• No. 4 – Assuming that you need to have applicants sign a physical piece of paper: There is a green solution to the significant logistical challenges faced by institutions of higher learning that are hiring across numerous departments of large campuses, or even across multiple campuses. With the new technology available right now, background screening can be a completely paperless system.  For example, if a school uses an Applicant Tracking System (ATS), a button can be added that says “Perform Background Check.”  Releases can be handled online as well with a legally valid E-Sign electronic signature, so that no paperwork is involved whatsoever.
  • No. 5 – Assuming that any temporary employees have already been screened by the staffing firm: Another mistakes employers can make is to assume that a staffing firm or temporary agencies are screening applicants.  When a staffing firm uses the term “screening,” it can simply mean that they are trying to match up applicants with your list of needs – not that they are performing due diligence background checks.  It is crucial for you to have the staffing firm clearly specify what types of checks they are doing, if any, including: who is ordering them, what searches are being conducted, who is reviewing reports, and what criteria is being used to decide who is eligible to work for you.  Another best practice is to ask the staffing firm to include your school in the language of the background release so that you, the HR professional, can review the completed reports as well. Even though the worker is on the staffing firm payroll, your college or university can still be considered a “co-employment” and be on the hook for any crimes or misconduct.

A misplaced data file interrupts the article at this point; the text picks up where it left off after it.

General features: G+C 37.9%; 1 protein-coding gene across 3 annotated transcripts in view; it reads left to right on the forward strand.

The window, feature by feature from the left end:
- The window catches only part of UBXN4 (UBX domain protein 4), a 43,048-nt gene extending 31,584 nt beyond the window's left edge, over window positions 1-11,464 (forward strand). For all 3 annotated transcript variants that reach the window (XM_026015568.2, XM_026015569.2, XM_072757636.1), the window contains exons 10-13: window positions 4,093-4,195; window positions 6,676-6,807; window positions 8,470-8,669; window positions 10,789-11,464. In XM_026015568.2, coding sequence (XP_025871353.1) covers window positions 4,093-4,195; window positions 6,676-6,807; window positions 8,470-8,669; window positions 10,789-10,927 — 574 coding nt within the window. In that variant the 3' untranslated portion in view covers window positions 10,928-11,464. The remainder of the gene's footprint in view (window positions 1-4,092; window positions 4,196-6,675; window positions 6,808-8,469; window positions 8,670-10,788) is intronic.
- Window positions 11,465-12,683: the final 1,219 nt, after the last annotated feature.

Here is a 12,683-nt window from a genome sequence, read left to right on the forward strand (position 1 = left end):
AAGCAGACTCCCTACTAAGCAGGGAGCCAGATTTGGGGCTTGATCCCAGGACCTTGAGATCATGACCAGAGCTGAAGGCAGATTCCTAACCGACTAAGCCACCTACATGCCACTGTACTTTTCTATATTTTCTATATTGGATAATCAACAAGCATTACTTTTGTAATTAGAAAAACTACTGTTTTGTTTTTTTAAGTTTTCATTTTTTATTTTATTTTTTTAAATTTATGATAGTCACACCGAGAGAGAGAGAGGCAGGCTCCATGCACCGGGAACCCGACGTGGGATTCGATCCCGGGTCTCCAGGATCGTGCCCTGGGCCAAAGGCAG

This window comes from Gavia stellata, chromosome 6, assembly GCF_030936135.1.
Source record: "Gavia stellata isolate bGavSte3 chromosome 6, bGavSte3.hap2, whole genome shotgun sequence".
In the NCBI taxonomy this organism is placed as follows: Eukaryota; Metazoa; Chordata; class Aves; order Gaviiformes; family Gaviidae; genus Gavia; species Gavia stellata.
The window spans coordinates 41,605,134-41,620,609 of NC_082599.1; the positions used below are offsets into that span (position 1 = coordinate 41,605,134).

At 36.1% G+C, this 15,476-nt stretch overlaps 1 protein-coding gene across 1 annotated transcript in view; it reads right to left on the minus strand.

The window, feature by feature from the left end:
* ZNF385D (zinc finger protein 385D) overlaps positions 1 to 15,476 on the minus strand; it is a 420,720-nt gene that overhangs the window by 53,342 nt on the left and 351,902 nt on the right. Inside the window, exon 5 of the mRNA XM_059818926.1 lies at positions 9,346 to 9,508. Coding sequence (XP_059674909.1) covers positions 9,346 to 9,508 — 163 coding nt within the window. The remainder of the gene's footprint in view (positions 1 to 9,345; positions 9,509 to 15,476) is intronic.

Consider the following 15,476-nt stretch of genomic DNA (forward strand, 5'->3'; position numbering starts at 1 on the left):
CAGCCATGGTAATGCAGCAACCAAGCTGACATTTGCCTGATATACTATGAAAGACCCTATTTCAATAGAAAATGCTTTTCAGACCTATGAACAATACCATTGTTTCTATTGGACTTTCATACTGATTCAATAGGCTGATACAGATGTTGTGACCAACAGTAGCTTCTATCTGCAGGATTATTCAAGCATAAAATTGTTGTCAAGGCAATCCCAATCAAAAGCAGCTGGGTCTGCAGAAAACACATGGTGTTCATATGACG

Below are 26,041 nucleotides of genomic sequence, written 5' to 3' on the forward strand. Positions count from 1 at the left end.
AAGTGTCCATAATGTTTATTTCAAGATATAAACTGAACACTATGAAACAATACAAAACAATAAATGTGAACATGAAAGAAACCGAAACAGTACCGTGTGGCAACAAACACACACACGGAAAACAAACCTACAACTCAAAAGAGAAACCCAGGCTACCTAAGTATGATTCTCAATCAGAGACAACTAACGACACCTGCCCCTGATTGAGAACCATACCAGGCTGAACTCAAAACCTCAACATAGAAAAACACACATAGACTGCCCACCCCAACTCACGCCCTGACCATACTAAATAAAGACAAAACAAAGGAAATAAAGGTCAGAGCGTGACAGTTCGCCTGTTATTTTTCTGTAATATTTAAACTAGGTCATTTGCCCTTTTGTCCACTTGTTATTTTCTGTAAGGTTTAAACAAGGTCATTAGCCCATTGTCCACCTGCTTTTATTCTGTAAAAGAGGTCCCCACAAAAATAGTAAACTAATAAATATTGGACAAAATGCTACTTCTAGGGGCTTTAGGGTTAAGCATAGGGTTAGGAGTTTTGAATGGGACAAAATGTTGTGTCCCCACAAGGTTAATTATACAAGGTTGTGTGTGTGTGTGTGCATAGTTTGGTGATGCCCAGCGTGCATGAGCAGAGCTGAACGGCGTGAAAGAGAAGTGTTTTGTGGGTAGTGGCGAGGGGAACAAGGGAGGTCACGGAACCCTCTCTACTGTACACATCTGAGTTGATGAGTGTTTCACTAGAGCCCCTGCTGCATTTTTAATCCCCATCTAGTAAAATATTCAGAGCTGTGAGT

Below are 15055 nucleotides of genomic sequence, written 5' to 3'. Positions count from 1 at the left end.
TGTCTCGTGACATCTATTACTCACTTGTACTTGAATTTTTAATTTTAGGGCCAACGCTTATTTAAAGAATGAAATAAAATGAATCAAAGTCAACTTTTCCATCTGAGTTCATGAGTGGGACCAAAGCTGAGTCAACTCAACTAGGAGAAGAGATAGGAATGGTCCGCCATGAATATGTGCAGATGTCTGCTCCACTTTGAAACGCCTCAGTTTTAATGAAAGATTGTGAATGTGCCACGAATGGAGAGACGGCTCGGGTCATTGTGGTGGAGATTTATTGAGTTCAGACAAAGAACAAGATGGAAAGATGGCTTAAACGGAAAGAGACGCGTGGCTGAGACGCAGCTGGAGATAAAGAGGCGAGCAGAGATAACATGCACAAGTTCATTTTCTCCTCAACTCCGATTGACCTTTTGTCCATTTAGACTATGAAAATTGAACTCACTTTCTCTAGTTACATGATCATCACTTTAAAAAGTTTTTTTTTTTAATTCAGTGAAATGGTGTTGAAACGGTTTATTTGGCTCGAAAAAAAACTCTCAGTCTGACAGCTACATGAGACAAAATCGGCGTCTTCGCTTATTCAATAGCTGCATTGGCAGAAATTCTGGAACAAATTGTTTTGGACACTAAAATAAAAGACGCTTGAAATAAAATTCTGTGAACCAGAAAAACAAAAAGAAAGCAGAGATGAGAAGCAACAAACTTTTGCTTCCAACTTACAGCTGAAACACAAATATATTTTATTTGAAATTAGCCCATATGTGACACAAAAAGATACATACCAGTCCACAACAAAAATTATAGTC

• No. 6 – Assuming that contacting past employers is not beneficial: Not checking those businesses or institutions where the applicant has worked for the past seven-to-ten years can be a big mistake for the HR professional.  Some HR professionals assume that since past employers are reluctant to give detailed reference information that such calls provide little value.  In fact, there are many instances where past employment verifications can be just as valuable as a criminal records search. First, past employment calls can at leas verify t dates of employment and job titles.  It also demonstrates that a school exercised due diligence when they due diligence just by making and documenting the effort. Another critical purpose is to confirm an applicant’s whereabouts for the past seven to ten years and to make certain there are no “unexplained gaps” in employment. By knowing where a person has been, an employer limits the possibility that an applicant spent time in custody for a criminal offense.  It would be difficult, if not impossible, to defend a legal action for negligent hiring that failed to confirm a person’s past employment history. Even if previous employers limit the information to just start date, end date, and job title that is still invaluable. It also assists an employer in determining which jurisdictions to search for criminal records. This is important because there is no such thing as a true national criminal record search for most employers. Employers can only obtain criminal records by searching individual courthouses. Since there are more than 10,000 courthouses in America, it is important to know where to look. Of course, an uninterrupted work history does not guarantee a lack of a criminal record. Some jurisdictions allow jail sentences to be served on weekends or through a work furlough program where a prisoner is released during working hours. However, when done in conjunction with all the other steps, checking past references is a vital part of the program.